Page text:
The U.S. Constitution authorizes Congress the power to regulate interstate commerce.  During law school, I learned that the Supreme Court has interpreted this provision extremely liberally, once holding that the provision authorizes the federal government to regulate a farmer who is growing grain for his own consumption.  In recent years, however, there has been push-back by constitutional conservatives against this expansive interpretation on the basis of the 10th Amendment, which says that all powers not expressly granted to Congress shall be reserved to the states, and with respect to ObamaCare, several federal judges have bought this argument.

Stengel’s legal defense of ObamaCare includes several glaring faults:

  1. He fails to mention the 10th Amendment.
  2. He notes that government can compel us to buy car insurance, but fails to recognize the important distinction that car insurance is compelled under a state’s police powers, not the federal government’s power over interstate commerce.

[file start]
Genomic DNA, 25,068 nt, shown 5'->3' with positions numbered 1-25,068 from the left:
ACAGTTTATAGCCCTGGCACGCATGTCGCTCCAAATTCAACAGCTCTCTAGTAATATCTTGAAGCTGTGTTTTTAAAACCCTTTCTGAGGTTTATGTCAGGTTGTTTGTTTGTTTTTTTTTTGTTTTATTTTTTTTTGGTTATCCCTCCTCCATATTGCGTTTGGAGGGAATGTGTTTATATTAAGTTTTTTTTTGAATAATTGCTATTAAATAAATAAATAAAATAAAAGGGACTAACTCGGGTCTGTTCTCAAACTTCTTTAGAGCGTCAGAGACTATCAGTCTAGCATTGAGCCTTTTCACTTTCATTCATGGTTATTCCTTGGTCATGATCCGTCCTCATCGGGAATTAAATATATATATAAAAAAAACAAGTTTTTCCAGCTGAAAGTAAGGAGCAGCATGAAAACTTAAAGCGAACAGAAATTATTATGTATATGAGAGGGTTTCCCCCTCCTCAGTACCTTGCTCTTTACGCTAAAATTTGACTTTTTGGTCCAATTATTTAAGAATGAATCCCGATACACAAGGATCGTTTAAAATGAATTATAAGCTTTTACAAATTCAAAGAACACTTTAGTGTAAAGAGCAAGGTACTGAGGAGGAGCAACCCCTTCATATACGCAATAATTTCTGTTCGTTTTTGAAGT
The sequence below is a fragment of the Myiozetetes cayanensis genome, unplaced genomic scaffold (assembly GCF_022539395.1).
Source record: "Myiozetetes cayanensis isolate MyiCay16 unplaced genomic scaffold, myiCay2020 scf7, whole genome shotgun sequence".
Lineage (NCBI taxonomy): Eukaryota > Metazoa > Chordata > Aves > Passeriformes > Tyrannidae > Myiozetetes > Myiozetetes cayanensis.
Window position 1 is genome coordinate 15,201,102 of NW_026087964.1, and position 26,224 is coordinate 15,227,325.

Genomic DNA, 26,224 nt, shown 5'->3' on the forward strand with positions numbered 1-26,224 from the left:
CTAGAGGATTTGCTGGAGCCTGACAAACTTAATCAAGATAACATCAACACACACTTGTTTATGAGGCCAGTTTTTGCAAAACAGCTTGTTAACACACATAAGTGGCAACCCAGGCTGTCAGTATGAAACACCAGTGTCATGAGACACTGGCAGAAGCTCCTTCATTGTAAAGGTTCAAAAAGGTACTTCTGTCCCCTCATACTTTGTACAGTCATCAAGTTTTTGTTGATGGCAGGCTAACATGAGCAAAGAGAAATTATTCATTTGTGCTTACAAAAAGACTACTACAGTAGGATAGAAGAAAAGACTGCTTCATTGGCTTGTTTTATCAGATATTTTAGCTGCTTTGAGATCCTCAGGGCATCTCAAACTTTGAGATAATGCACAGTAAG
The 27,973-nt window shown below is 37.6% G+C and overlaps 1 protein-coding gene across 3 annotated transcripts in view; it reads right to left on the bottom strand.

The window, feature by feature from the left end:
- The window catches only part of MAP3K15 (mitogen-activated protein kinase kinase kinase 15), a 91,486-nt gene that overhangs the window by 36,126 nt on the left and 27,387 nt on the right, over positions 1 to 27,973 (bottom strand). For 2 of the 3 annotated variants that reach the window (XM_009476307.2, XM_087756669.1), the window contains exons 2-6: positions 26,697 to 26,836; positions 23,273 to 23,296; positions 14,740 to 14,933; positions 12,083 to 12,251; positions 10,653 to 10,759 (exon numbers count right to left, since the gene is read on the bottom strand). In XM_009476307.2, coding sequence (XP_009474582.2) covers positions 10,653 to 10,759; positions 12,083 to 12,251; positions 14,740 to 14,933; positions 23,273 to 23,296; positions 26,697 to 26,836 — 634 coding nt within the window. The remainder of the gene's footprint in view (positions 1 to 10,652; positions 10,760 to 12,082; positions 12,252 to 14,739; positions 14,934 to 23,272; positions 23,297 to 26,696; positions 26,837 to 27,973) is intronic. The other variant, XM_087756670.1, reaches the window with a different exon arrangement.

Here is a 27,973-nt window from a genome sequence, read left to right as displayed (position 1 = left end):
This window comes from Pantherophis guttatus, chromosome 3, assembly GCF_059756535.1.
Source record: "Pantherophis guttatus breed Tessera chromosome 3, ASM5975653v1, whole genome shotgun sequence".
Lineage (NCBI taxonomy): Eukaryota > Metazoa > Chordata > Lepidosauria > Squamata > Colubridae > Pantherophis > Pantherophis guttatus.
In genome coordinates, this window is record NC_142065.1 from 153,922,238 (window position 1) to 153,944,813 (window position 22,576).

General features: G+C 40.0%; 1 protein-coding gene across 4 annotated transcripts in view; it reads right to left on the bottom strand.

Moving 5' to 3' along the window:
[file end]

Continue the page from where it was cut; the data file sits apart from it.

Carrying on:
3. He says it’s silly to argue that health care – which accounts for 17% of the U.S. economy – doesn’t involve interstate commerce, but fails to recognize that conservatives are arguing that the individual mandate is unconstitutional, not the entire law.

Birthright citizenship

The principle objective of the post-Civil War 14th Amendment was to grant citizenship to former slaves.  It reads, “All persons born or naturalized in the United States, and subject to the jurisdiction thereof, are citizens of the United States and the State wherein they reside.”  The problem with that wording is that it creates so-called birthright citizenship, i.e., if you are physically born in
the United States, you’re a citizen.  The United States is one of the few countries in the world that grants birthright citizenship.

Birthright citizenship has become extremely problematic in America because there are millions of illegal immigrants who are having babies, so-called “anchor babies.”  The anchor babies are American citizens entitled to a vast array of welfare and can eventually, as adults, sponsor their parents into the United States.  Until then, however, their parents are entitled to little more than deportation.